Settling in for the winter

snow covered buildings
I’m actually looking forward to this

It’s going to get cold this weekend. Low double-digits, so I hear.

Good. I prefer the cold weather. I sleep better when my bedroom is cold and I have a lot of blankets on top of me.

I also prefer being cold and warming up with exercise and movement, versus being hot and not being able to get cool. It’s a lot easier to get warm, than to cool down.

Plus, I love the snow.

Good thing. Because I hear we’re going to get a lot of it this winter.

So it goes.

The time change is doing me good. It’s never easy to change up my schedule and routine, but the “fall back” really helps me. It gives me an extra hour in the morning to go about my own business before I dive into work. And I like having it dark-ish, versus having a lot of intrusive sunlight that I can’t get away from.

I rest better when it’s dark.

I sleep better when it’s pitch black.

And when I sleep better, everything gets better.

I’ve been sleeping pretty well, the time change notwithstanding. I’m tired when I go to bed, and I sleep soundly. Even if I wake up in the middle of the night, I can get myself back to bed. And when I wake up, I’m up. I might not always feel 100% refreshed, but I do feel ready for the day.

Especially lately. For some reason, I’ve been feeling more ready for the day, than I have in a long time. And I’m feeling more engaged in what I’m doing, than I’ve felt for a while. This massive deadline that’s looming… it’s going to come and go. And life will go on.

The Main Project I’ve been working on has been rocky and problematic for nearly a year. And there’s a lot of stuff that has just dropped off — including things we really needed to not drop off. At this point, my life is all about just getting to the finish line, tallying up all the stuff that didn’t get done properly, and then doing due diligence afterward to make sure that it all gets reported, and we find a way – somehow – to tie up the loose ends.

I’m working with a lot of people who don’t care about loose ends. All they care about is getting to the finish line, regardless of how it all turns out. That’s unfortunate. But there’s only so much I can do. And I’m not going to ruin my peace of mind over other people’s laxness and refusal to do what needs to be done.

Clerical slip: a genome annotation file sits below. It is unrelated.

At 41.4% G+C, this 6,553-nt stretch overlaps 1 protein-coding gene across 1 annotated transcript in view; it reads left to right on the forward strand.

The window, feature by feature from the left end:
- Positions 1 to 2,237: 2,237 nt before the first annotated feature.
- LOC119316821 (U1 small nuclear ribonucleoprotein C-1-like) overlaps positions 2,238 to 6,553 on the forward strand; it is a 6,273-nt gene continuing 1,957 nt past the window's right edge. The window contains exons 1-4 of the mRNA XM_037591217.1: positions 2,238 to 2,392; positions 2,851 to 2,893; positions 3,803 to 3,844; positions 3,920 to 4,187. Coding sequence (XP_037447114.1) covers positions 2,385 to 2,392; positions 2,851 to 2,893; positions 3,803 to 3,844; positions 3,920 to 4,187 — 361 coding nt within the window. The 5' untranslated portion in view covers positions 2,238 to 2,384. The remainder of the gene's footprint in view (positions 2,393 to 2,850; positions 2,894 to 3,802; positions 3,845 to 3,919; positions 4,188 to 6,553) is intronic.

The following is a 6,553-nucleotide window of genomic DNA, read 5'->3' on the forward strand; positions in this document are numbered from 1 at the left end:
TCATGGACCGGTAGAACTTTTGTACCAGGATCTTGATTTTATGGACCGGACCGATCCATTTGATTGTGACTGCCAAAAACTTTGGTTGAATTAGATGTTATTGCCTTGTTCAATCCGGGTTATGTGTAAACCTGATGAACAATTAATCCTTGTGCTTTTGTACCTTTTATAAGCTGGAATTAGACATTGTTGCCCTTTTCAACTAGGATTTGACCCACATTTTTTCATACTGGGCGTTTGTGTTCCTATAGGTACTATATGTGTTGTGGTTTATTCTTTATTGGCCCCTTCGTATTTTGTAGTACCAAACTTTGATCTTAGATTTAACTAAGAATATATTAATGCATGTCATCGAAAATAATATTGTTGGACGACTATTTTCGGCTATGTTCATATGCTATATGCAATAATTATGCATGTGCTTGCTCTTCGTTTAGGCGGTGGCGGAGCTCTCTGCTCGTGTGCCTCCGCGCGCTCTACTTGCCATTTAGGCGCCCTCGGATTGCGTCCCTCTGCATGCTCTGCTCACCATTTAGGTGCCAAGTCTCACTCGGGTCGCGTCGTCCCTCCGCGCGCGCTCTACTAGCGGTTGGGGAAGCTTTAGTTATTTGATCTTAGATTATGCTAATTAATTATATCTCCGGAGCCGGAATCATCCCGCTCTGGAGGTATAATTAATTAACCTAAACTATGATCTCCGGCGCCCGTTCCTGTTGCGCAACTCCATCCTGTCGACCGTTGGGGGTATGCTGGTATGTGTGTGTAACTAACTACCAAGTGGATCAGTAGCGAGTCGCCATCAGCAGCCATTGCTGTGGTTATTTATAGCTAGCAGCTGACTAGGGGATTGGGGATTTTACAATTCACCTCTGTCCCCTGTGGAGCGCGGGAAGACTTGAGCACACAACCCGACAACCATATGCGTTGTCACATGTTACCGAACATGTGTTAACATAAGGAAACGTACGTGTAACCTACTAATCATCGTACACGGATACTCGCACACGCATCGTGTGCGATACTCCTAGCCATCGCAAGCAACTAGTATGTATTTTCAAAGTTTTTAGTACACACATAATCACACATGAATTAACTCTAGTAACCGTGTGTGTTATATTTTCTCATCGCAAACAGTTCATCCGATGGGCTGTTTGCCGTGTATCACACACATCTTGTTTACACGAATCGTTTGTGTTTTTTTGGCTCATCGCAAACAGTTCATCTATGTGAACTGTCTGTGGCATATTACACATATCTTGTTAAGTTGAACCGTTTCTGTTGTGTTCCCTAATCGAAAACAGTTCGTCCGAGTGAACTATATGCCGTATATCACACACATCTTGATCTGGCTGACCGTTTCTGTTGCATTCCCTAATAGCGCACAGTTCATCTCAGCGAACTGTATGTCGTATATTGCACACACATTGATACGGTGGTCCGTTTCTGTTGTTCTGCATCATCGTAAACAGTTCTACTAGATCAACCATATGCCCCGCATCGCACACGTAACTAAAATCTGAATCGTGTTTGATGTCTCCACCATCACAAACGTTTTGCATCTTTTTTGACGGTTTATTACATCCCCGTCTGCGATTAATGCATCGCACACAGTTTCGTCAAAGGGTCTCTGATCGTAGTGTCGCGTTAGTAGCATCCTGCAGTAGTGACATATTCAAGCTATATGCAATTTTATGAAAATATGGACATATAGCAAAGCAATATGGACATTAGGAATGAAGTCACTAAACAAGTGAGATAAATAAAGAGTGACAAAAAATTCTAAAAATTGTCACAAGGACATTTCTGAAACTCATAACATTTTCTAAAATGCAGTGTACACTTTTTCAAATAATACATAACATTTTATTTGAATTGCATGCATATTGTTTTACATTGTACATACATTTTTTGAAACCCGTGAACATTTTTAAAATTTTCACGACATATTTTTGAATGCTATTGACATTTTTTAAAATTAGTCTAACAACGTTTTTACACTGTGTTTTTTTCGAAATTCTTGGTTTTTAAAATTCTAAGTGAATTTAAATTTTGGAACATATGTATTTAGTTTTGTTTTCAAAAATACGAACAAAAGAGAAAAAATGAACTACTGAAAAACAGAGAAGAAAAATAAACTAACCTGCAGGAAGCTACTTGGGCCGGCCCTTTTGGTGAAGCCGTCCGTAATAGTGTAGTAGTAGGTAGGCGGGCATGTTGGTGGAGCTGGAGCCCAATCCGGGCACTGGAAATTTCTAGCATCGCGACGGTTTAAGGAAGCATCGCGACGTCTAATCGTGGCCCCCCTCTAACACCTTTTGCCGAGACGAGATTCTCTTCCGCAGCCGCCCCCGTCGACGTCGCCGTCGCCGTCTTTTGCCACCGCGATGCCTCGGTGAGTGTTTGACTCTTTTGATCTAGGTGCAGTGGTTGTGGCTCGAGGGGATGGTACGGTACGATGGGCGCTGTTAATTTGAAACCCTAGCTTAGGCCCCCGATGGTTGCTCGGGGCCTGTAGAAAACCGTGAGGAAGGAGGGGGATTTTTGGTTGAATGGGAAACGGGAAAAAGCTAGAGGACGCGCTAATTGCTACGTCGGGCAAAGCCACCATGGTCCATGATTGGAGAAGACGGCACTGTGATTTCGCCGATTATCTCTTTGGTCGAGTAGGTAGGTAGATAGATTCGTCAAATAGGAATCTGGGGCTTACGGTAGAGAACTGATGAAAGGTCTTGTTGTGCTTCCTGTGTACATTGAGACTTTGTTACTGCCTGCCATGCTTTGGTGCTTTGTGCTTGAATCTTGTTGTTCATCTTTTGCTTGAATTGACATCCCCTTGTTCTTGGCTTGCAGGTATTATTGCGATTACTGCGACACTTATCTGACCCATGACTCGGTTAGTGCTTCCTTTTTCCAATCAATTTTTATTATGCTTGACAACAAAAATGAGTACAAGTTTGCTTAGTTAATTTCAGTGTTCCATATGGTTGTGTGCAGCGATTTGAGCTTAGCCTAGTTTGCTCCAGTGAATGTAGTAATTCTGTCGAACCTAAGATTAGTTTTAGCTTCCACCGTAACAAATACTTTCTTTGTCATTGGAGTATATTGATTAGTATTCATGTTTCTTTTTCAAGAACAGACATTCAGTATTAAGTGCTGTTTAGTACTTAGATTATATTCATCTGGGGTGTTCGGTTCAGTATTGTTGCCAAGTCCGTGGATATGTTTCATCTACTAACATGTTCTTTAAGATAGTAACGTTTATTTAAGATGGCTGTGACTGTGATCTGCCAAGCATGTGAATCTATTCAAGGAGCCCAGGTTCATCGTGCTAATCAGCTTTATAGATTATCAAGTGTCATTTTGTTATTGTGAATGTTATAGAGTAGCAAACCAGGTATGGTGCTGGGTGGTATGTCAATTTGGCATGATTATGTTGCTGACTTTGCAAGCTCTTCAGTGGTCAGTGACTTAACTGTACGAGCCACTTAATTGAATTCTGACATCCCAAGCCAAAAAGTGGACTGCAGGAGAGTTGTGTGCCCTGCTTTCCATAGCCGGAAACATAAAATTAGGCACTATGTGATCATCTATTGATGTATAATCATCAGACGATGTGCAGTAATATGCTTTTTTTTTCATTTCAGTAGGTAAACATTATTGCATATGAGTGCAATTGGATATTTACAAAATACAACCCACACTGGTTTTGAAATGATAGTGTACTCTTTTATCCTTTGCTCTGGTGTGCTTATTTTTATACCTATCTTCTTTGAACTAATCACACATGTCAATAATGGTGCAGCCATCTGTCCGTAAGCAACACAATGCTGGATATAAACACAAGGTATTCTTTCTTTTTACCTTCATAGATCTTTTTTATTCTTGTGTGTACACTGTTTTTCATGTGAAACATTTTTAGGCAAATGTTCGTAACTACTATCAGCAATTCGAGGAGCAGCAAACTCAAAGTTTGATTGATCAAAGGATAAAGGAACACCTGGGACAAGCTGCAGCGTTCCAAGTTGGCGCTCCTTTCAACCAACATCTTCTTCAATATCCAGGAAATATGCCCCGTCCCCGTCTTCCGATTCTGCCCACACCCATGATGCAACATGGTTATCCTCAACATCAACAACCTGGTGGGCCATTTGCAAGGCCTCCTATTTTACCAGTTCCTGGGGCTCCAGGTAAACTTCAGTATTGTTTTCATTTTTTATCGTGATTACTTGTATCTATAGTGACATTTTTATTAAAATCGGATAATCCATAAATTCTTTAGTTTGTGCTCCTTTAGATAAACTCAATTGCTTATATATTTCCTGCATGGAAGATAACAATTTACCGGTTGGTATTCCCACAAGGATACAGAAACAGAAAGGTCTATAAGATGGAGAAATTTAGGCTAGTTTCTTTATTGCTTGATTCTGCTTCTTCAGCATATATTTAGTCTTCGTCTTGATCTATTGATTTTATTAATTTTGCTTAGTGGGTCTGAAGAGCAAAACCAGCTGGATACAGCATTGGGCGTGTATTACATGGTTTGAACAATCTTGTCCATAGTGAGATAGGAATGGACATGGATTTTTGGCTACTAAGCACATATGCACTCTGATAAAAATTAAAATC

I’m not wrecking my health over this. That would be silly and counter-productive. I’m taking care of myself, protecting my health and state of mind. Doing what I need to do, to stay level and stable. And not getting irrationally caught up in pipe dreams that any of this is going to change dramatically for the better.

I’m putting my resume out there, but nothing is happening. Not a thing.

I definitely need to expand my skillset and refresh some of my abilities. That’s something I can focus on this winter, while I figure out my next steps. It’s probably for the best that I’m not finding another situation quickly. It gives me pause… forces me to reconsider my approach and be more realistic about what I can expect from the job market.

And what I want to do with myself.

I’ve got a lot of insecurity about whether or not I can do it — when I fell in 2004, I lost my ability to focus for extended periods of time, to remember things, even to read and retain what I read. That’s changed dramatically over the past several years, and I’m starting to feel like I can get back on my feet with learning and practicing and re-honing the skills I used to use all the time.

I can use the winter to do this. Now that summer is past, all that frantic running around has tapered off, and the nights are getting longer, I can concentrate. And so I shall. One day at a time. One exercise at a time. One experience at a time… settle in. Get to work. Stead on.

Onward.

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Author: brokenbrilliant

I am a long-term multiple (mild) Traumatic Brain Injury (mTBI or TBI) survivor who experienced assaults, falls, car accidents, sports-related injuries in the 1960s, '70s, '80s, and '90s. My last mild TBI was in 2004, but it was definitely the worst of the lot. I never received medical treatment for my injuries, some of which were sports injuries (and you have to get back in the game!), but I have been living very successfully with cognitive/behavioral (social, emotional, functional) symptoms and complications since I was a young kid. I’ve done it so well, in fact, that virtually nobody knows that I sustained those injuries… and the folks who do know, haven’t fully realized just how it’s impacted my life. It has impacted my life, however. In serious and debilitating ways. I’m coming out from behind the shields I’ve put up, in hopes of successfully addressing my own (invisible) challenges and helping others to see that sustaining a TBI is not the end of the world, and they can, in fact, live happy, fulfilled, productive lives in spite of it all.

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